The Inward Call of the Holy Spirit
In order for the Holy Spirit to bring God’s elect people to a saving faith, He applies, along with the external call of the gospel, His special inward call. He does this by regenerating (bringing back to life) the dead heart. He then gives us an understanding of the gospel so that we see our sin and misery and trust in the sacrifice of Christ as the only ground of our salvation.
The Canons of Dort, Third and Fourth Heads of Doctrine, Article 11 says, “But when God accomplishes His good pleasure in the elect, or works in them true conversion, He not only causes the gospel to be externally preached to them, and powerfully illuminates their minds by His Holy Spirit, that they may rightly understand and discern the things of the Spirit of God; but by the efficacy of the same regenerating Spirit He pervades the inmost recesses of man; He opens the closed and softens the hardened heart, and circumcises that which was uncircumcised; infuses new qualities into the will, which, though heretofore dead, He quickens; from being evil, disobedient, and refractory, He renders it good, obedient, and pliable; actuates and strengthens it, that like a good tree, it may bring forth the fruits of good actions.”
The Holy Spirit works faith in our hearts once He has prepared the heart. Much like the Parable of the Sower of Matthew 13, the Holy Spirit is the one who makes the “field” fertile so it can receive the seed of the gospel, cause it take root, grow, and bear fruits of faith.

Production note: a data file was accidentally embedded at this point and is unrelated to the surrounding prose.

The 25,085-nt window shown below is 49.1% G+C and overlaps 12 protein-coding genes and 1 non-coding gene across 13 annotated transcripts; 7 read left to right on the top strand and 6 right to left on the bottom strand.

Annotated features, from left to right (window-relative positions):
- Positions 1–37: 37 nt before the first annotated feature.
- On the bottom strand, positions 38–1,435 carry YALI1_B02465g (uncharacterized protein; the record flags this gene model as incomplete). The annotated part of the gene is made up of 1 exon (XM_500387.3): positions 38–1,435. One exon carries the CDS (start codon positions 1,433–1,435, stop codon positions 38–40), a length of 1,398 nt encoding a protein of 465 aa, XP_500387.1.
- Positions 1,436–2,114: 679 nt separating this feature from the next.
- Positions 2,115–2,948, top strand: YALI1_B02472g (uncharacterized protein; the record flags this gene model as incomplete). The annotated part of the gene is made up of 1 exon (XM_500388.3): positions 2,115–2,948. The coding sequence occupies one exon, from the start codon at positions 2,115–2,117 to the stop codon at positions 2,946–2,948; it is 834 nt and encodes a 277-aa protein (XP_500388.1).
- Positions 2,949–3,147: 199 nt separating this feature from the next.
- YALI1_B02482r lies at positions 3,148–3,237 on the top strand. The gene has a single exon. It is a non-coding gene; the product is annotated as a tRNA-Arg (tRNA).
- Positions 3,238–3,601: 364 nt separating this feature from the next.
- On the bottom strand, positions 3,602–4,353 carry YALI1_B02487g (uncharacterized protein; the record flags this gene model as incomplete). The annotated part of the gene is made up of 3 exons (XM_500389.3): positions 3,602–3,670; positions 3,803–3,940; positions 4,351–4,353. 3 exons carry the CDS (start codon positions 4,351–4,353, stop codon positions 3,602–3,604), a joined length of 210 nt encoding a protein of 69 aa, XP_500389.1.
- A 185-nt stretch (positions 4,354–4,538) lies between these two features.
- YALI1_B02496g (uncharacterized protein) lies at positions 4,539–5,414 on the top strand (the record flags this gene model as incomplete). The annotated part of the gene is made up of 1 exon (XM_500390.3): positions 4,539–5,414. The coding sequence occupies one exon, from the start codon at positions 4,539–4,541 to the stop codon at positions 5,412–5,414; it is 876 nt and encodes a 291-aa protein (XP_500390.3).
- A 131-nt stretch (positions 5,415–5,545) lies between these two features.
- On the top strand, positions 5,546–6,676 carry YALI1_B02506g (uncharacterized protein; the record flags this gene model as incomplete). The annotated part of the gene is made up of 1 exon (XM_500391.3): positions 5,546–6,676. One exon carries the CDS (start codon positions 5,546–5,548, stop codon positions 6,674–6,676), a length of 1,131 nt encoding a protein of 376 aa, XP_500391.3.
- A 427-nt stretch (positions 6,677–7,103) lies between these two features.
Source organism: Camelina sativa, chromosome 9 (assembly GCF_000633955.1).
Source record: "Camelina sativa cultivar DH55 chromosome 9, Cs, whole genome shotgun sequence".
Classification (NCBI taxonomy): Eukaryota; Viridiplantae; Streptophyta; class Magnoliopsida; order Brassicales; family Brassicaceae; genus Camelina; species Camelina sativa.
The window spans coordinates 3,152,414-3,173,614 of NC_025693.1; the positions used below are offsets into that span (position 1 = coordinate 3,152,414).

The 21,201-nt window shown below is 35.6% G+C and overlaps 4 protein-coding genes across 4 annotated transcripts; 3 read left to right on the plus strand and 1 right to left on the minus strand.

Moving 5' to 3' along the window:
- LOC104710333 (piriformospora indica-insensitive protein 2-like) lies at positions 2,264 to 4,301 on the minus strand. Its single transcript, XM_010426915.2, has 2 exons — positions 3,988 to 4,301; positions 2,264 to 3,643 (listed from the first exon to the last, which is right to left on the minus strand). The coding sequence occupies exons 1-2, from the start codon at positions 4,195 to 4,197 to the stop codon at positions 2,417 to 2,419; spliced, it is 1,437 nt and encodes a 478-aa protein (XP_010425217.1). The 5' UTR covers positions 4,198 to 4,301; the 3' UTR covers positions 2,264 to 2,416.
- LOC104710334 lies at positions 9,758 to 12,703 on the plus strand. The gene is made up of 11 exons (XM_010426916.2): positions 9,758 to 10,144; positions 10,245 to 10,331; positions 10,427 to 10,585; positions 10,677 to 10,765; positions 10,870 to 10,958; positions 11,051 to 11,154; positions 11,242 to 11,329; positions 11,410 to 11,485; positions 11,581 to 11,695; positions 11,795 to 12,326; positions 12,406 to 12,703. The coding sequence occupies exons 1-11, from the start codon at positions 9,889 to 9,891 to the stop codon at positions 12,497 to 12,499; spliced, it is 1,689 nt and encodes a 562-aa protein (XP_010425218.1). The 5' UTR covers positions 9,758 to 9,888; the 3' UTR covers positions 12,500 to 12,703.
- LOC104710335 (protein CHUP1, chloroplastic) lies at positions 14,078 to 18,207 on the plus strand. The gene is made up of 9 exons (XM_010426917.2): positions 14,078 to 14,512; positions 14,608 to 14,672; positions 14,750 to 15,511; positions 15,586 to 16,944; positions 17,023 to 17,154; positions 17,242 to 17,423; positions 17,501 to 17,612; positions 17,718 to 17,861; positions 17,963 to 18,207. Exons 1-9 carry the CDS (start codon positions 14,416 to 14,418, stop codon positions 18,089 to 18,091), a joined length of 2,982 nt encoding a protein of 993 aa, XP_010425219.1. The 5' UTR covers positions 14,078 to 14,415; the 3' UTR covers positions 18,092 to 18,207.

The Holy Spirit does not work “with” the Word in the sense that every time the Word of God is proclaimed the Holy Spirit is attempting to apply it to all who hear it but is unsuccessful insofar as some reject His work. Rather, it is more correct to say that the Holy Spirit works “through” the Word to teach and apply its truths to those whom God has chosen. The Holy Spirit works sovereignly in the application of the gospel.
The Effects of the Word and the Holy Spirit
Could we say that the gospel message has failed if many who hear it do not believe? Is it without any effect at all in the ears of the reprobate? Not at all. As one of the Keys to the Kingdom of God, the preaching of the gospel opens the door to the kingdom of heaven to all who in true faith receive the gospel, and it closes the doors to all who do not repent and believe (see Heidelberg Catechism Q. 84).
The preaching of the gospel has the effect either of saving or condemning. It is never without God’s decreed results. The preaching of the gospel never fails in its purpose. “So shall My word be that goes forth from My mouth; it shall not return to Me void, but it shall accomplish what I please, and it shall prosper in the thing for which I sent it” (Is. 55:11). Not only does the Word of God never fail, but the Holy Spirit never fails to apply it to God’s people.
A Freed Will Instead of a Free Will
When we say that the work of the Holy Spirit in applying the saving work of Christ is “irresistible,” we should not misunderstand this concept. To some people it may appear as though man was caused to do something that he did not want to do. God does not drag His elect people into heaven against their wills, struggling and kicking against Him. By the regeneration of the heart man is made willing to believe the gospel. His will is renewed through the power of the Spirit so that in due time he humbly believes by his own freed will – a will set free that it may submit to the Word of God.